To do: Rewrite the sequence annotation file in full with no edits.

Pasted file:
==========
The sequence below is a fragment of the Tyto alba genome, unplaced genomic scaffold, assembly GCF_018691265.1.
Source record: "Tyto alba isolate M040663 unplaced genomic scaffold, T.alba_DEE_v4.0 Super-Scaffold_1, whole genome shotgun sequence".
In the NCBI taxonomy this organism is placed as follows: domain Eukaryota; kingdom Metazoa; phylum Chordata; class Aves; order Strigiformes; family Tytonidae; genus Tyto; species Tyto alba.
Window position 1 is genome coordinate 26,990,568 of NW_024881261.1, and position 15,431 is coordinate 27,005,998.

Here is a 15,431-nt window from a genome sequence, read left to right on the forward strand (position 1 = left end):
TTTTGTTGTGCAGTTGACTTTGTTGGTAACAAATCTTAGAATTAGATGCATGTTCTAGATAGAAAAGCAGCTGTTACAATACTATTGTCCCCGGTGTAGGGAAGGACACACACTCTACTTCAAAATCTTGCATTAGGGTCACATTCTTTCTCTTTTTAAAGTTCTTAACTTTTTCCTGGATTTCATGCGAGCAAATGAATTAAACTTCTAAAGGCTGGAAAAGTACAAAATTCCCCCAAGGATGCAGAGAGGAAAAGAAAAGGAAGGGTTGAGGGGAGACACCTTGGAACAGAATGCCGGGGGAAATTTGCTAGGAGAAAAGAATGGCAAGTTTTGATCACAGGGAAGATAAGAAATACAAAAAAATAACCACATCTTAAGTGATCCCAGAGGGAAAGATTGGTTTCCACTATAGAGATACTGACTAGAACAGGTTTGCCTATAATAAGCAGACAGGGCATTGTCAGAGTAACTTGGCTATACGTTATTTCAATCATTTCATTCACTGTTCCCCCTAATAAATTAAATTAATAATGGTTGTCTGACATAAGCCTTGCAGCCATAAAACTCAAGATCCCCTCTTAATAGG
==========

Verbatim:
The sequence below is a fragment of the Tyto alba genome, unplaced genomic scaffold, assembly GCF_018691265.1.
Source record: "Tyto alba isolate M040663 unplaced genomic scaffold, T.alba_DEE_v4.0 Super-Scaffold_1, whole genome shotgun sequence".
In the NCBI taxonomy this organism is placed as follows: domain Eukaryota; kingdom Metazoa; phylum Chordata; class Aves; order Strigiformes; family Tytonidae; genus Tyto; species Tyto alba.
Window position 1 is genome coordinate 26,990,568 of NW_024881261.1, and position 15,431 is coordinate 27,005,998.

Here is a 15,431-nt window from a genome sequence, read left to right on the forward strand (position 1 = left end):
TTTTGTTGTGCAGTTGACTTTGTTGGTAACAAATCTTAGAATTAGATGCATGTTCTAGATAGAAAAGCAGCTGTTACAATACTATTGTCCCCGGTGTAGGGAAGGACACACACTCTACTTCAAAATCTTGCATTAGGGTCACATTCTTTCTCTTTTTAAAGTTCTTAACTTTTTCCTGGATTTCATGCGAGCAAATGAATTAAACTTCTAAAGGCTGGAAAAGTACAAAATTCCCCCAAGGATGCAGAGAGGAAAAGAAAAGGAAGGGTTGAGGGGAGACACCTTGGAACAGAATGCCGGGGGAAATTTGCTAGGAGAAAAGAATGGCAAGTTTTGATCACAGGGAAGATAAGAAATACAAAAAAATAACCACATCTTAAGTGATCCCAGAGGGAAAGATTGGTTTCCACTATAGAGATACTGACTAGAACAGGTTTGCCTATAATAAGCAGACAGGGCATTGTCAGAGTAACTTGGCTATACGTTATTTCAATCATTTCATTCACTGTTCCCCCTAATAAATTAAATTAATAATGGTTGTCTGACATAAGCCTTGCAGCCATAAAACTCAAGATCCCCTCTTAATAGG